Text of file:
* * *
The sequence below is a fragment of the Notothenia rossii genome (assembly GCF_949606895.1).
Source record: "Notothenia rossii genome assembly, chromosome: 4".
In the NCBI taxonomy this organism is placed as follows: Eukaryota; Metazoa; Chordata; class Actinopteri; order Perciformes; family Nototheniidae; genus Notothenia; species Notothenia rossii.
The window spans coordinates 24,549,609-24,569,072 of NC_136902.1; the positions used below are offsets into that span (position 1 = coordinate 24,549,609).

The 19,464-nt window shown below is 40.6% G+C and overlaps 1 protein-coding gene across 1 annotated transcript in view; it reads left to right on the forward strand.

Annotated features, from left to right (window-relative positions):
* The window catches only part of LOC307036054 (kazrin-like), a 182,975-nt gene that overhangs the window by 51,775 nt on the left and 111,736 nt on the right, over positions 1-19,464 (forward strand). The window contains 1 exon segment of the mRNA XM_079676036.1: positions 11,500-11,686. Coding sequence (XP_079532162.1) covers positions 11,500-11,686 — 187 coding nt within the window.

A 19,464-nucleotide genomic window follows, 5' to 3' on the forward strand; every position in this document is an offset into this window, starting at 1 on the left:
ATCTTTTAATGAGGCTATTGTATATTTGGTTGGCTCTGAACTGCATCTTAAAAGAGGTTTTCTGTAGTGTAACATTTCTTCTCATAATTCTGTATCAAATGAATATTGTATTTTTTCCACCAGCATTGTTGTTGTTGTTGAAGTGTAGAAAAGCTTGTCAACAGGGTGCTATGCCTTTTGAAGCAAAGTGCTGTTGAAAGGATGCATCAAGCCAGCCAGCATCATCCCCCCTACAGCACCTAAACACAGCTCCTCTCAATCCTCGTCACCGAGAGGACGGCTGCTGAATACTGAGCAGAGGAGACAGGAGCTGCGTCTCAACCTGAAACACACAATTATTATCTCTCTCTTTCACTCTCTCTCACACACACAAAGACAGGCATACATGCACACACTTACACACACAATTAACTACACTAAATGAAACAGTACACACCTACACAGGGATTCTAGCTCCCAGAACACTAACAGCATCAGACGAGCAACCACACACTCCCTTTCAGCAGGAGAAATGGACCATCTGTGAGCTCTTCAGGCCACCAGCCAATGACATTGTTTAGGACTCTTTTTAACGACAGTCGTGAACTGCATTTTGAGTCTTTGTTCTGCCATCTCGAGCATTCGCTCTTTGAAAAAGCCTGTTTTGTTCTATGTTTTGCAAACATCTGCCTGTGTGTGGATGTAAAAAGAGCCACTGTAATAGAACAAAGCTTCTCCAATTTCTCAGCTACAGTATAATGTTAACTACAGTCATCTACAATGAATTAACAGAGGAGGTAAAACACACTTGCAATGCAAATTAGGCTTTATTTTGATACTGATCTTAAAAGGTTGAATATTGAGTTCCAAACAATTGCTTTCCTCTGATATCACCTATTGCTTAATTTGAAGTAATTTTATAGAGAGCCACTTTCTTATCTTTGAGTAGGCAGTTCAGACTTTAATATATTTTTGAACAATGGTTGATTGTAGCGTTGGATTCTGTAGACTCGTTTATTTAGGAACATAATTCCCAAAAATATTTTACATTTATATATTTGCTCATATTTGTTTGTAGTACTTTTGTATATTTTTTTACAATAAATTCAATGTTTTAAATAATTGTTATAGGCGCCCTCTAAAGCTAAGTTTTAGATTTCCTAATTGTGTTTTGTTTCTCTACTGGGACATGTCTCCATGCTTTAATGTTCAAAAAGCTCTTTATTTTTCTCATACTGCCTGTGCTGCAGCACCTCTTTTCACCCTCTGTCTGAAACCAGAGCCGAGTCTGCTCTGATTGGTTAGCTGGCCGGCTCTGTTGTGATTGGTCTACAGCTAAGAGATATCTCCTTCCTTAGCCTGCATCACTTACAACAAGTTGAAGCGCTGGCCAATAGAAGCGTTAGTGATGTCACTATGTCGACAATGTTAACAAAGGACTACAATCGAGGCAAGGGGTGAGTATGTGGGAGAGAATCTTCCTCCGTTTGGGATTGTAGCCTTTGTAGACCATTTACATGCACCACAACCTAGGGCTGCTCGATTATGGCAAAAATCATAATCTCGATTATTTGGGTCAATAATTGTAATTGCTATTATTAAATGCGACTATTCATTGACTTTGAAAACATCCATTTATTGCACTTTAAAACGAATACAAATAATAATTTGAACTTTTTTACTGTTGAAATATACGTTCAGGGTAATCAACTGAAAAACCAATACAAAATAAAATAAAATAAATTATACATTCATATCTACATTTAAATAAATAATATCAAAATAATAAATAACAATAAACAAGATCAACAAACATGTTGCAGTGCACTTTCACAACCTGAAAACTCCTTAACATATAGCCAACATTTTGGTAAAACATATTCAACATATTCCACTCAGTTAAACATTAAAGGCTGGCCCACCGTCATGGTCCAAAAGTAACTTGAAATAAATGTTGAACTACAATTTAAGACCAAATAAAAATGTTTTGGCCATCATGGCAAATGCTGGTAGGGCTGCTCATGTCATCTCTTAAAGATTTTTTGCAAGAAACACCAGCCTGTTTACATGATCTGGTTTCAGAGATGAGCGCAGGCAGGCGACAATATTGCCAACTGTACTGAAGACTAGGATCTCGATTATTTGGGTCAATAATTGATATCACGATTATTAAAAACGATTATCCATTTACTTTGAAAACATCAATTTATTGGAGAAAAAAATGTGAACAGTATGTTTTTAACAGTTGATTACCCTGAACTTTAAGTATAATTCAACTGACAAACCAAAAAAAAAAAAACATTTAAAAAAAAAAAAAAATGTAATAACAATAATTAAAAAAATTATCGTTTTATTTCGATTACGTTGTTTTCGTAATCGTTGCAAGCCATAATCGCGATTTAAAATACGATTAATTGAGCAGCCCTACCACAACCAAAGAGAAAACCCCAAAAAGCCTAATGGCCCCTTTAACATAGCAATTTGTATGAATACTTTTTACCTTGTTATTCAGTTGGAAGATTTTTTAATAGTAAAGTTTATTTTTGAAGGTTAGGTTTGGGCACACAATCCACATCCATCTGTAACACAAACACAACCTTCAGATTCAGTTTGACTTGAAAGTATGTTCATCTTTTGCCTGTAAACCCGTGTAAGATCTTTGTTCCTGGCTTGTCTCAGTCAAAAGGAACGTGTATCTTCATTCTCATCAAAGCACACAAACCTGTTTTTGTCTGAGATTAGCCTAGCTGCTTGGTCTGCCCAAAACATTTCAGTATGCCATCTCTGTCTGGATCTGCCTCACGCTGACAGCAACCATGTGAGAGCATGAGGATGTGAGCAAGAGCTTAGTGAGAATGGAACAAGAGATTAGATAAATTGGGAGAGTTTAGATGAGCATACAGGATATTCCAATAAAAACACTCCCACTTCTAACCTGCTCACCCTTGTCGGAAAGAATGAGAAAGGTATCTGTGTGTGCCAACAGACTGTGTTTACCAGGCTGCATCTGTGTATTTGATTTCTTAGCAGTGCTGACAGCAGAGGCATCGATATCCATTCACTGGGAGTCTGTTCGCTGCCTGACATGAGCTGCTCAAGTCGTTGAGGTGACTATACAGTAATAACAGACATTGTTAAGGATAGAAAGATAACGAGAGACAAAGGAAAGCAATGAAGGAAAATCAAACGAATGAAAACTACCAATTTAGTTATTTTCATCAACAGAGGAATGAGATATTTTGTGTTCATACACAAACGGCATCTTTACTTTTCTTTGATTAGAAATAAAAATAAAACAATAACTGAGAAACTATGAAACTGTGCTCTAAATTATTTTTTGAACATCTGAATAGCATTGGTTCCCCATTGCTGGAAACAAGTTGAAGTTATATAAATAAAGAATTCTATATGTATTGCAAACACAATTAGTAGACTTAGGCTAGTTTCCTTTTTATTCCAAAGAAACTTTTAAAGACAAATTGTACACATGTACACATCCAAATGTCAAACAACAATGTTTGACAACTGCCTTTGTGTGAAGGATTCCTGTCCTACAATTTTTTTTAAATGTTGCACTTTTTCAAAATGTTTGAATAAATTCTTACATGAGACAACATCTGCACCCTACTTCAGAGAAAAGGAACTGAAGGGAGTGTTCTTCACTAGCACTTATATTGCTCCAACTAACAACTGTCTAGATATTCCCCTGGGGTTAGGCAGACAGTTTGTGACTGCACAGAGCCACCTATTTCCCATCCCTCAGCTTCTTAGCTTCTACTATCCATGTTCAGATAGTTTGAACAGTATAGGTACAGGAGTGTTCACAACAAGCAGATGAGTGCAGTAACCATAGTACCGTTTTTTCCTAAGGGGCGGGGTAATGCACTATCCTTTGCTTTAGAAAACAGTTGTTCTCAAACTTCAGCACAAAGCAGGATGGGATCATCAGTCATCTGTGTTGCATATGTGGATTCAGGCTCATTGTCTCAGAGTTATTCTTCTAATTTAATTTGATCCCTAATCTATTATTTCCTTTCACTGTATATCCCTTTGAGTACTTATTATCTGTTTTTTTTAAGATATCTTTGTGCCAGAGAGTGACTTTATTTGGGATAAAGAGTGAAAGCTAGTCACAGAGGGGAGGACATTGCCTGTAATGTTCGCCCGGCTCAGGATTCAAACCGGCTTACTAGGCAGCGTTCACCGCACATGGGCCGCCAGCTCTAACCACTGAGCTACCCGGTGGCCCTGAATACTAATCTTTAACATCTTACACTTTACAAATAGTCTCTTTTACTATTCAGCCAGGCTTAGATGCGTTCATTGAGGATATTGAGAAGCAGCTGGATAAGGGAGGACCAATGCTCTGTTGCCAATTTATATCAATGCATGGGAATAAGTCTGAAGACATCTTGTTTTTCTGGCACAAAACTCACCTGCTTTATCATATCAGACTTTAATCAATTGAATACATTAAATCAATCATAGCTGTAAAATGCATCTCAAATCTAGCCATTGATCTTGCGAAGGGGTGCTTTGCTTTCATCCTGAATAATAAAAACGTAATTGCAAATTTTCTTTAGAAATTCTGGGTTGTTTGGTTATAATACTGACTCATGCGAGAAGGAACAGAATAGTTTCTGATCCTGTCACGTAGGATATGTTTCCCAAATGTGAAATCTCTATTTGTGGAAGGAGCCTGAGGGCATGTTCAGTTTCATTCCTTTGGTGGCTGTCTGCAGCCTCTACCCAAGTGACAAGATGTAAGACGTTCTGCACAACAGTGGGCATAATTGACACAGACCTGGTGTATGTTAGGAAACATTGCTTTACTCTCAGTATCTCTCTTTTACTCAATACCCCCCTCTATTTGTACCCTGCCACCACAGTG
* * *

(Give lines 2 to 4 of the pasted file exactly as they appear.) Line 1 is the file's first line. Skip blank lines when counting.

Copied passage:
Source record: "Notothenia rossii genome assembly, chromosome: 4".
In the NCBI taxonomy this organism is placed as follows: Eukaryota; Metazoa; Chordata; class Actinopteri; order Perciformes; family Nototheniidae; genus Notothenia; species Notothenia rossii.
The window spans coordinates 24,549,609-24,569,072 of NC_136902.1; the positions used below are offsets into that span (position 1 = coordinate 24,549,609).